RALEIGH, N.C. -- Kelli Bordeaux took a break from life as a soldier at North Carolina's Fort Bragg to do what many 20-somethings do on a Friday night: Maybe have a few drinks, play pool and belt out some songs at a local karaoke night.
Three weeks later, the 23-year-old woman still hasn't come home. Investigators say phone calls and text messages show nothing out of the ordinary happened that night. Their only lead? She left the bar with a man who is a registered sex offender and swears he had nothing to do with her disappearance.
Now her relatives, some of whom came to Fayetteville for the first couple weeks of the investigation and searches, have returned home, where they wait for the phone to ring with the good news that Bordeaux has been found.
"It just feels like it's been an eternity already," said Matt Henson, the older brother of the missing private first class. "Every day is long and dragging."
Bordeaux, 23, was last seen the early morning of April 14 at Froggy Bottoms bar in Fayetteville, where she had gone the night before to sing karaoke. Police can track what she was doing and with whom for much of the night through phone records and text messages.
"She was doing what a 23-year-old young girl would do, just having a regular Friday," said Fayetteville police Detective Jeff Locklear. "Nothing out of the ordinary was taking place, just a normal crowd there."
Then, police believe she left the bar with a man she met at the bar the week before – a registered sex offender. He says he dropped her off at the entrance to the apartment complex where she lived with her husband, who was in Florida visiting family that weekend.
"And at that point, she's never seen or heard from again," Locklear said.
Locklear has twice interviewed the man, who's now behind bars for not living at the address he gave authorities as a registered sex offender is required to do.
Henson, who lives in St. Cloud, Fla., and Bordeaux's mother, Johnna Henson of Newport, Tenn., spent a couple of weeks in Fayetteville as volunteers and professionals searched for Bordeaux. Eventually, they had to return home and to their jobs – he's in sales and she's a pharmacy technician.
"I cried all the way home," Johnna Henson, 48, said of the more than five-hour drive to Newport. "I kept thinking, I can't believe I'm leaving North Carolina not knowing where my daughter is. Tears were running down my face the whole way home."
Bordeaux's brother and mother, along with her sister and husband, paint a picture of an attractive, fun-loving girl who wanted to help people. She joined the Army in 2011 to become a combat medic and had hoped to eventually become an officer.
She was just 5-foot-1 but could take care of herself, said her husband, Mike Bordeaux, who works in construction on Fort Bragg for a civilian company. "From her standpoint, she was never worried" about her safety, he said. "I'm the husband. I'm always going to worry."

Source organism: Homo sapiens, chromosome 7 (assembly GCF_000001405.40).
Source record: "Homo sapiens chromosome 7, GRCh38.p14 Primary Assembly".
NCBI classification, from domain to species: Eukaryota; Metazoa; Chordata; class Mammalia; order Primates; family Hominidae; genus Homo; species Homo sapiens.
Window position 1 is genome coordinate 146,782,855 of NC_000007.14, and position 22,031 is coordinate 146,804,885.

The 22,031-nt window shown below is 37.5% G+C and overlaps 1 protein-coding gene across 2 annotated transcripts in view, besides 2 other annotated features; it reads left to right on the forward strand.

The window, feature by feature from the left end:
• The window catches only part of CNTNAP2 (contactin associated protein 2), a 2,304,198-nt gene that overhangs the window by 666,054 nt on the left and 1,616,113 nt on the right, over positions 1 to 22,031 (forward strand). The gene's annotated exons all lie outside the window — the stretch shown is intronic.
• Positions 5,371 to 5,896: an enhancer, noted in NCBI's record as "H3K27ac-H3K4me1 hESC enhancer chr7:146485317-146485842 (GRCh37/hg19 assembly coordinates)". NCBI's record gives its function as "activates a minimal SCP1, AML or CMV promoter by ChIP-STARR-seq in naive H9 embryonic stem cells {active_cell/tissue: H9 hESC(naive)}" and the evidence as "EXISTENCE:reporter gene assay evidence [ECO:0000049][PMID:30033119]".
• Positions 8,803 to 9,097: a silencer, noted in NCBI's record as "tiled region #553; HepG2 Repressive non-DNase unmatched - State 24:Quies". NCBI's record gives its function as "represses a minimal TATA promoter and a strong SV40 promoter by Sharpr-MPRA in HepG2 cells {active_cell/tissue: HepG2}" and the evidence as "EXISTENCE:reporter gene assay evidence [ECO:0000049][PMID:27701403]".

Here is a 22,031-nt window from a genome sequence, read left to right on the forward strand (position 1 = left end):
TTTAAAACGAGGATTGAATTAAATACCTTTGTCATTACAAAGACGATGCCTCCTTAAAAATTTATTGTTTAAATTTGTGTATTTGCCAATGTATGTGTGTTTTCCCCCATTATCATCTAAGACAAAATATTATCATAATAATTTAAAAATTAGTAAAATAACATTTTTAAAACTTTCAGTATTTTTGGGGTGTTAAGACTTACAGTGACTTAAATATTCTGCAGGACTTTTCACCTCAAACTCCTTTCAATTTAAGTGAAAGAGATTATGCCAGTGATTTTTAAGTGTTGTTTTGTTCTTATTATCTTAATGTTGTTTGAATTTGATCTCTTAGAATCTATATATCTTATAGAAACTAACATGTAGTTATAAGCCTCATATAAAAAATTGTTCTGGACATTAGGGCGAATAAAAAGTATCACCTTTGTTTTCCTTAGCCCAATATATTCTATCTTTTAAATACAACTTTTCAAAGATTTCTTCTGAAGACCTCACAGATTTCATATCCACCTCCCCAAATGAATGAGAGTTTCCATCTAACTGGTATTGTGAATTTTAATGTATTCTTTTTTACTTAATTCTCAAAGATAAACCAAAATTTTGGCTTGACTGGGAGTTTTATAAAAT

They would go to work within an hour of each other, then get off about the same time. They liked to cook dinner, watch shows on Netflix and play video games – Modern Warfare was her favorite, and she was better than her husband at the games, he said.
"We didn't even go to bars or anything like that," Mike Bordeaux said. "We'd go out to eat, go to the movies, go to batting cages. ... I've never been to the bars out here, in North Carolina. I've never been to one. In Florida, we used to go to a bar and play pool and what not."
They met through friends in Florida, and he was attracted at first by her beauty. He fell in love first, he says, but he didn't have a hard time convincing her to do the same. They will have been married two years June 12.
He also had wanted to join the Army but acquiesced to her, thinking both shouldn't be in the military. She moved to Fayetteville in November.
"I came to be with her in December and do all the manly stuff like hang up pictures and do all the heavy stuff," he said.
He didn't know she was going to Froggy Bottoms that Friday night.
Bordeaux's sister, Olivia Cox, of Hinesville, Ga., said she did know – Bordeaux had gone the week before and wanted to come back to do karaoke, which she had never done before. Cox also came to Fayetteville to help search.
Henson recalled a happy childhood with his sister that included lots of time spent at the beach. Bordeaux was the youngest of the three siblings.
"I felt really lucky I had the childhood I had," Henson said. "I always felt loved. It was really easy growing up, for all three of us."
But life had gotten harder – their father died of cancer last year. A grandmother died a few months later.
"After everything my family has been through, there's no way she would leave us without a word," Henson said.
For now, he's certain Bordeaux will return home.
"Unless there's a body, I'm 100 percent sure that she's going to be found alive," he said. "I'm pretty much 100 percent optimistic unless I have evidence pointing me in a different direction."